Final Thoughts on Anime Fall 2016

March Comes in Like a Lion

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A very beautiful and thoughtful show that has strange mouths for its characters, but I kinda like it that way. March Comes in Like a Lion handles the contrast of the different aspects of Rei’s life exceedingly well. You can really feel the stinging unpleasantness of Rei’s adoptive family through the dark imagery of his past and his interactions with Kyouka, who relentlessly pries into his life and fills his mind with cynical thoughts. On the flipside, his time spent with the Kawamoto family is almost excessively delightful, as shown by so many comically overdone bits like Hinata’s morning rush to prepare for school. The difference between Kyouka and the Kawamoto’s can be pretty accurately described with the context behind their smiles. While Kyouka offers only a sly grin fostered by years of cold, concentrated resentment, the smiles the Kawamoto household give off nothing but a sense of overwhelming warmth and compassion. As the show progresses we casually delve deeper into Rei’s past. While learning who Rei is and what he’s been through could be considered the primary reason to follow through the story, his interactions with other characters is what really compels me to keep watching. Be it the tense situations or the blissfully comedic ones. Continue reading

A Flip Flappers Review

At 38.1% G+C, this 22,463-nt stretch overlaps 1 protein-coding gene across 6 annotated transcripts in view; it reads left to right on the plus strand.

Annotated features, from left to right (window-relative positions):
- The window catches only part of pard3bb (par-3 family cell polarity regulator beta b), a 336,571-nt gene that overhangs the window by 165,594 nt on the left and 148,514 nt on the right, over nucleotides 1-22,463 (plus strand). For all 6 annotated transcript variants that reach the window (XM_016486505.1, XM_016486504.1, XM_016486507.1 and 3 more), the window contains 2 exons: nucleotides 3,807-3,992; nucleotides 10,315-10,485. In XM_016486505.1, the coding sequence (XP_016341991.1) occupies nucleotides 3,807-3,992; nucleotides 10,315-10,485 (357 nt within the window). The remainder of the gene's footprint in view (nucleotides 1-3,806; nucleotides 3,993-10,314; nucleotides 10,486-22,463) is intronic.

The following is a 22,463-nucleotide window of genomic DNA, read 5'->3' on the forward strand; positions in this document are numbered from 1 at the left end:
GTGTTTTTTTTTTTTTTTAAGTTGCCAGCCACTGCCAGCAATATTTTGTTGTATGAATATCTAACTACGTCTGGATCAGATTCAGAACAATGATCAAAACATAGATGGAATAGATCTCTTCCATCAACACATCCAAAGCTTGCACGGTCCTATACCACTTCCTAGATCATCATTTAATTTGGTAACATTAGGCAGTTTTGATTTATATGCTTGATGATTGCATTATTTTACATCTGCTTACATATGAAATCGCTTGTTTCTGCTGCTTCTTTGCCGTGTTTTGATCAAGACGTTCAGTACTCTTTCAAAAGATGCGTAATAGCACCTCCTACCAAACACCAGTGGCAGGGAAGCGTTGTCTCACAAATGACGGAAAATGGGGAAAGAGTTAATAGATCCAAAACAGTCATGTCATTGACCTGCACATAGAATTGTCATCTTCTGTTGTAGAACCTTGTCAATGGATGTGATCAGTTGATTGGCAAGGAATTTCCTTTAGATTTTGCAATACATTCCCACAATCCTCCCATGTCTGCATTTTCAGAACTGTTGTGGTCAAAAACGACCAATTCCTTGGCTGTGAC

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This is a series that really had me going for a while. I knew almost nothing about Flip Flappers going in, and to my pleasant surprise, the show made me want to learn everything about it within a couple of episodes. It presented something that felt so fresh and original while also displaying an unspoken variation on that of which it was derived. Building off of magical girls in magical worlds, Flip Flappers reimagined what came before it with a heaping amount of playful ambiguity and managed to stay utterly engaging despite how thoroughly confounding the show probably would’ve looked to be on paper. Continue reading

Show, Don’t Tell – Why Flip Flappers Is So Damn Good

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Flip Flappers has been quite the “sleeper hit” for me personally this season. The only reason I even stumbled upon it was because it’s colorful promotional art caught my eye when I was browsing fall simulcasts. Thank goodness I did though, because the way it’s been shaping up so far has left me feeling that it could not only be my “Anime of the Year”, but also a lifelong favorite. Out of the many reasons as to why I feel this way, there is one that I believe stands above the rest: The absence of exposition. Continue reading

First Impressions of Fall Anime 2016

Magical Girls Raising Project

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Magical Girl Raising Project caught my interest because of its incredibly strong premise and competent execution within its first two episodes. While the potential dark side of being a magical girl has been explored before in shows such as the ever-popular Puella Magi Madoka Magica, they haven’t really been pitted against in such an overt, death game scenario before. Even with such a relatively straight forward premise, this show manages to stay fairly unique in regards to its plot. The magical aren’t really pitted against each other in terms of actual face-to-face combat. No, by using a system that ranks the girls based on the amount of good they do in certain allotments of time, the goal of the game is to essentially weed out the weaklings rather than prove who’s the strongest, all because there’s not enough room in the city for all these magical girls. In the end there will be eight left, meaning there can be legitimate alliances that don’t need to break because they’d eventually have to turn on each other. There’s a place for trust, as well as an allowance for deception. Continue reading